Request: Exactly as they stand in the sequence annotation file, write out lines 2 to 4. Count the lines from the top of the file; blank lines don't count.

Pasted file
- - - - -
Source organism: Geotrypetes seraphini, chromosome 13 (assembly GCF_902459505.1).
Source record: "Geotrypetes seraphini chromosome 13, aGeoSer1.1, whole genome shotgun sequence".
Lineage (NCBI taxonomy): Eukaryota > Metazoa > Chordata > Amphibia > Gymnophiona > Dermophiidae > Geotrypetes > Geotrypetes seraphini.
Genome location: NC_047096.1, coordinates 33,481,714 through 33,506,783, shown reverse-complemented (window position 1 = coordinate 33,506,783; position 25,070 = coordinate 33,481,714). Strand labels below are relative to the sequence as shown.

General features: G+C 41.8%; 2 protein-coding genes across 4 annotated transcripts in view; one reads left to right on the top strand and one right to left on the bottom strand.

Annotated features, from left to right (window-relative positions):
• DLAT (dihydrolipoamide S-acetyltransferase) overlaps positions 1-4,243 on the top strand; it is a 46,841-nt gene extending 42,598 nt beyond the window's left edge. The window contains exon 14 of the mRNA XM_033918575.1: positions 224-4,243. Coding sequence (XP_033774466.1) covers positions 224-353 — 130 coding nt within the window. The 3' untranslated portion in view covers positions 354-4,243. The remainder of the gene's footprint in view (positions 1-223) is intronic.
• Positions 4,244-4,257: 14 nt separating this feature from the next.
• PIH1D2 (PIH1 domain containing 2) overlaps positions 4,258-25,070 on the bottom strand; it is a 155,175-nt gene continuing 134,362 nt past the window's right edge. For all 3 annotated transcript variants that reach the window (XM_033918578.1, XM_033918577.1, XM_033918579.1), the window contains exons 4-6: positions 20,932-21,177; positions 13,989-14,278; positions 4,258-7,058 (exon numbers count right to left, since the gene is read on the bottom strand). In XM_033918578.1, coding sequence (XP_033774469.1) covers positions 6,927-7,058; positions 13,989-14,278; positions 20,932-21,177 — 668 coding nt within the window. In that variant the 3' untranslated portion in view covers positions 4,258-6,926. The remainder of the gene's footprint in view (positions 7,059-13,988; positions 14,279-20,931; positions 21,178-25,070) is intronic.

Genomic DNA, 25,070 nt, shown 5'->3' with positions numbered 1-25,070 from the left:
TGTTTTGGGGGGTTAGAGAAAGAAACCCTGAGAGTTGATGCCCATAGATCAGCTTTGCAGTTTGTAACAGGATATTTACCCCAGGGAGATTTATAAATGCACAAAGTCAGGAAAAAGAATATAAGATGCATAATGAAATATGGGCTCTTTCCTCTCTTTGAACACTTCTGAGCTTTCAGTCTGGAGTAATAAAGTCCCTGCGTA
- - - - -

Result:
Source record: "Geotrypetes seraphini chromosome 13, aGeoSer1.1, whole genome shotgun sequence".
Lineage (NCBI taxonomy): Eukaryota > Metazoa > Chordata > Amphibia > Gymnophiona > Dermophiidae > Geotrypetes > Geotrypetes seraphini.
Genome location: NC_047096.1, coordinates 33,481,714 through 33,506,783, shown reverse-complemented (window position 1 = coordinate 33,506,783; position 25,070 = coordinate 33,481,714). Strand labels below are relative to the sequence as shown.